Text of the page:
In addition to the master volume and tune, the Master panel contains the Volume/Balance knob, which allows you to program the patch volume or the balance between the Upper and Lower parts in a Split or Double (see below). There are also three buttons. The first (Tune) does what you might suspect — it tunes and scales all 16 VCOs. The second (Hold) latches any notes being played while you depress it but, once it’s released, allows you to play any unallocated voices conventionally. The third (Chord) allows you to save a held chord and then replay it at any pitch. You can define how the chord is held (keyed or infinite) and the range over which the function operates. Unlike the vintage models, chord triggering is now handled correctly and the generated notes can exceed the highest pitch available from the keyboard. Again, you can play any unused voices conventionally.
The Control panel contains two important sound generation controls alongside some of the performance controls. These are the osc 2 detune knob and the Vintage knob that determines the amount by which the oscillators, filters and contours can differ across the eight voices. A third knob controls the portamento time. But the switches in this panel are, for me, three of the most important features on the OB‑X8. The first determines whether velocity is directed to the filter contour depth, the amplifier contour depth, or both, while the second allows you to direct aftertouch to the filter cutoff frequency, the depth of the vibrato LFO (which we’ll come to in a moment), or both. The final button selects Unison mode which, as we will see, helps to turn the OB‑X8 into a much more powerful monosynth than you might expect.
Oberheim’s Page 2 concept hails from an era before affordable polysynths had screens and menus, and allowed you to program a second set of OB‑8 parameters from the single control panel after pressing the Page 2 button. Unfortunately, there were no legends for these so you had to keep referring to the manual or a Page 2 diagram to see what’s what. (I’ve been playing my OB‑8 for decades and I still find it hard to remember them.) Nonetheless, they add powerful modulation capabilities to the synth and in my view, which I admit is not fashionable, adding LFO phases and inversions, two contour generators for the modulation depths, LFO keyboard tracking, the ability to contour the LFO rate, numerous portamento modes, variable voice detuning and programmable sustain pedal release times elevates the OB‑8 far above the OB‑X and OB‑Xa.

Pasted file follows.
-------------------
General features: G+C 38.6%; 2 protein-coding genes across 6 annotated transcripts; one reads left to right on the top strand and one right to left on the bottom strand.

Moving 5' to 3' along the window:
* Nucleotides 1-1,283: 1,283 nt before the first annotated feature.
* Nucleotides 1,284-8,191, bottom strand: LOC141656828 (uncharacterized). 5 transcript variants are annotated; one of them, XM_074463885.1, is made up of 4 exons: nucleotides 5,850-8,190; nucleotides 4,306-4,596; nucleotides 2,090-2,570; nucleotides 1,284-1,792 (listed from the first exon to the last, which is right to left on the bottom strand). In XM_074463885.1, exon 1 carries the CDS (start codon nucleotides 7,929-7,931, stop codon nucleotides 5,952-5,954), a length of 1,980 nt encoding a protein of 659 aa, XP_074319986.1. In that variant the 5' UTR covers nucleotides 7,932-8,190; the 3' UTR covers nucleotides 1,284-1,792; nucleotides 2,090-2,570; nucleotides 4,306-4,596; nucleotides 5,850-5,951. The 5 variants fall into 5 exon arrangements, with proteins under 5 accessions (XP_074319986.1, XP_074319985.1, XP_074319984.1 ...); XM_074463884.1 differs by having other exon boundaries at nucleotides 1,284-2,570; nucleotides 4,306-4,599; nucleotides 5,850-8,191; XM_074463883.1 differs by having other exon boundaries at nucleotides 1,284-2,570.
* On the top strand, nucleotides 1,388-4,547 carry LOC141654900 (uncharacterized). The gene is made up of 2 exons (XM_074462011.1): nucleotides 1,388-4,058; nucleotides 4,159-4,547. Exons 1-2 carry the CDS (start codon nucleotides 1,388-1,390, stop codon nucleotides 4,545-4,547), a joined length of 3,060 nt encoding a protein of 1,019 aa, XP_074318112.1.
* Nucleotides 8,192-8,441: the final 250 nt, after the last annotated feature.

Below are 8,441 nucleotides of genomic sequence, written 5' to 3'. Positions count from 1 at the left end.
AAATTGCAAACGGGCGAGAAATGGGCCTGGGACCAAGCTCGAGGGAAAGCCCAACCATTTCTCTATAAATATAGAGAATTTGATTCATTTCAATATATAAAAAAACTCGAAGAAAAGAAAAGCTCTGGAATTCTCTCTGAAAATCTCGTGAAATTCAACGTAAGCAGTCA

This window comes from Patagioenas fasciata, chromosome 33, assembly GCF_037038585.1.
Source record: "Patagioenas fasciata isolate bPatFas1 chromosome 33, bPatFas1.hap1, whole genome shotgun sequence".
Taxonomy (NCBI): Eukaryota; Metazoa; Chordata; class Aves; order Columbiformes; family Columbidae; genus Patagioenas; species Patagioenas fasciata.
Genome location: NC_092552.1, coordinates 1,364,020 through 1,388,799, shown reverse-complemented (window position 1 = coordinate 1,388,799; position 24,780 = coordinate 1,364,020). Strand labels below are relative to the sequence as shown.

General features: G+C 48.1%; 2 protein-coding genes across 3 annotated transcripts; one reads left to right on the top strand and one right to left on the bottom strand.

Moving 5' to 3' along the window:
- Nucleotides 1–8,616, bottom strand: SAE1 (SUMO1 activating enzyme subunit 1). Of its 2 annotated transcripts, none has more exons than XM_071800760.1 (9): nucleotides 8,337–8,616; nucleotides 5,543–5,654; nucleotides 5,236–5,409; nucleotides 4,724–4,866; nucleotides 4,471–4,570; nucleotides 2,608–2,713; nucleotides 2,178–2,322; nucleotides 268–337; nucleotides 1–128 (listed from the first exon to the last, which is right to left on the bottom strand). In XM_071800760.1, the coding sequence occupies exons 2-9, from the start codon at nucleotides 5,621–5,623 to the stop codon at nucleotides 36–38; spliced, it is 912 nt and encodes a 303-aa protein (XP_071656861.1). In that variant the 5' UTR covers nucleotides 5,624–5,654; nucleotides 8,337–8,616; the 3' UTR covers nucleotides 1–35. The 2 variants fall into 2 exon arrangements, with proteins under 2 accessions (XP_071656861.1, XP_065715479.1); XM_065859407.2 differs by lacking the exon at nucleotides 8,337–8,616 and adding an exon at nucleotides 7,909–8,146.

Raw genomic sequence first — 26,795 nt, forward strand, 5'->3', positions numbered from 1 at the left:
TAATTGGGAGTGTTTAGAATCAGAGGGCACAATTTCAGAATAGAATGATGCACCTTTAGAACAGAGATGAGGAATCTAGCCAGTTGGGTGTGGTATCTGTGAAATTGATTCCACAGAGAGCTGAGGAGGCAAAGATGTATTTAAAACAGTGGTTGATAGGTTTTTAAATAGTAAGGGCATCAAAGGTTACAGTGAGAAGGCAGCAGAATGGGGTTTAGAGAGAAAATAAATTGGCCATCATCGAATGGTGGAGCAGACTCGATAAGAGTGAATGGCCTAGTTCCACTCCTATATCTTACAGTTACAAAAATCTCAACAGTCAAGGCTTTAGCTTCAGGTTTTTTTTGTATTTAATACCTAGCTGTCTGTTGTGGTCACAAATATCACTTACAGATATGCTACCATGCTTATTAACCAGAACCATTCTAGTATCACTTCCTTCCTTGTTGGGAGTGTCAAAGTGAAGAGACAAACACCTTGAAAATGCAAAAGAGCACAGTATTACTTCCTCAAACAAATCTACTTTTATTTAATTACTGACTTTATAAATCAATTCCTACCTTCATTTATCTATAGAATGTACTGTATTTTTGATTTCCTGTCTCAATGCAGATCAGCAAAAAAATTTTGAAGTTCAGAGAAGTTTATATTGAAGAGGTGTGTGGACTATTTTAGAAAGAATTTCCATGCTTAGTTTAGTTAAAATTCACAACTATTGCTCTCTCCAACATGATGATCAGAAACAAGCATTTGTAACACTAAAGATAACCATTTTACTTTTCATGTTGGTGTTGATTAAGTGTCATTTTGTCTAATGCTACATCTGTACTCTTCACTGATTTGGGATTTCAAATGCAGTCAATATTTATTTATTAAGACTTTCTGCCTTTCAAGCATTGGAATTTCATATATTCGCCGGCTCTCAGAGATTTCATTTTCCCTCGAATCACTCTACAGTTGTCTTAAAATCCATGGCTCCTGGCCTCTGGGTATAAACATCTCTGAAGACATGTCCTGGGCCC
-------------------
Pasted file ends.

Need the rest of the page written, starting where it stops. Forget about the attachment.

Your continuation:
On the OB‑X8, any Page 2 parameters that are common with the OB‑8 can be programmed in the original manner. It would therefore have been nice if the secondary functions had been silk‑screened onto the panel, although I can understand the urge to remain consistent with the original design. More sensibly, you can access them using the screen and encoders, which leaves the control panel free to carry out its primary functions. Programming the OB‑X8 this way also overcomes the limitation on the OB‑8 that Page 2 parameters are unavailable in Manual mode.
The menu system has also allowed Oberheim to extend the number of Page 2 parameters, and three of these deserve special mention because they turn the OB‑X8 into a powerful lead and bass synth. The first is Unison Voices, which allows you to decide how many voices will be stacked on the single note played. The second is Voice Detune, which allows you to detune voices (rather than oscillators) against one another. The third is the Unison Key Mode, which offers low‑, high‑ and last‑note priorities, each with either single or multi triggering. This removes the low‑note, single‑triggering restriction of vintage OBs.
Panning is another strength. Whereas the OB‑8 had eight knobs set into the right‑hand end cheek that allowed you to determine where each voice sat on the soundstage, the OB‑X8 offers five panning modes and a parameter to determine the maximum width of the mode selected. This makes it possible to do things such as position the two patches in Split and Double modes in different spaces, and to spread the voices (however allocated) to create wide ensembles.
Hang on a moment... that’s the second time that I’ve mentioned Splits and Doubles. These bi‑timbral modes, introduced on the OB‑Xa, divided the synth’s eight voices into two groups of four — Lower (voices 1‑4) and Upper (voices 5‑8) — that you can split or layer as desired. The same system has been implemented and extended on the OB‑X8. Once you have selected the patches for the Upper and Lower parts, you can determine their relative volumes, their transpositions, the split point (if used), the detune of the Lower part to further thicken the sound in Double mode, and whether the Hold/Chord, panning, performance and arpeggiator parameters are derived from the Upper part, the Lower part, or are determined in the Split/Double itself. But never forget that a Split or Double doesn’t contain any patches; it only points to those sounds in the patch memory. If you change a sound in one, you’ll change it in all the others that use it.
Unlike its ancestors, the OB‑X8 also has a significant selection of Global settings. Many of these relate to MIDI; for example, which ports are used for MIDI and SysEx, whether the control panel sends MIDI CCs or NRPNs, whether the arpeggiator spews out MIDI notes, and so on. Others fine‑tune the programming and performance characteristics. These include the knob mode, the aftertouch and velocity curves, the sustain pedal polarity and mode (piano‑like release or hold), the pitch‑bend polarity, the arpeggiator clock source, and more. You can also select the desired output mode and your choice of tuning scale, while other options take care of basic housekeeping, and a final collection perform troubleshooting and calibration tasks.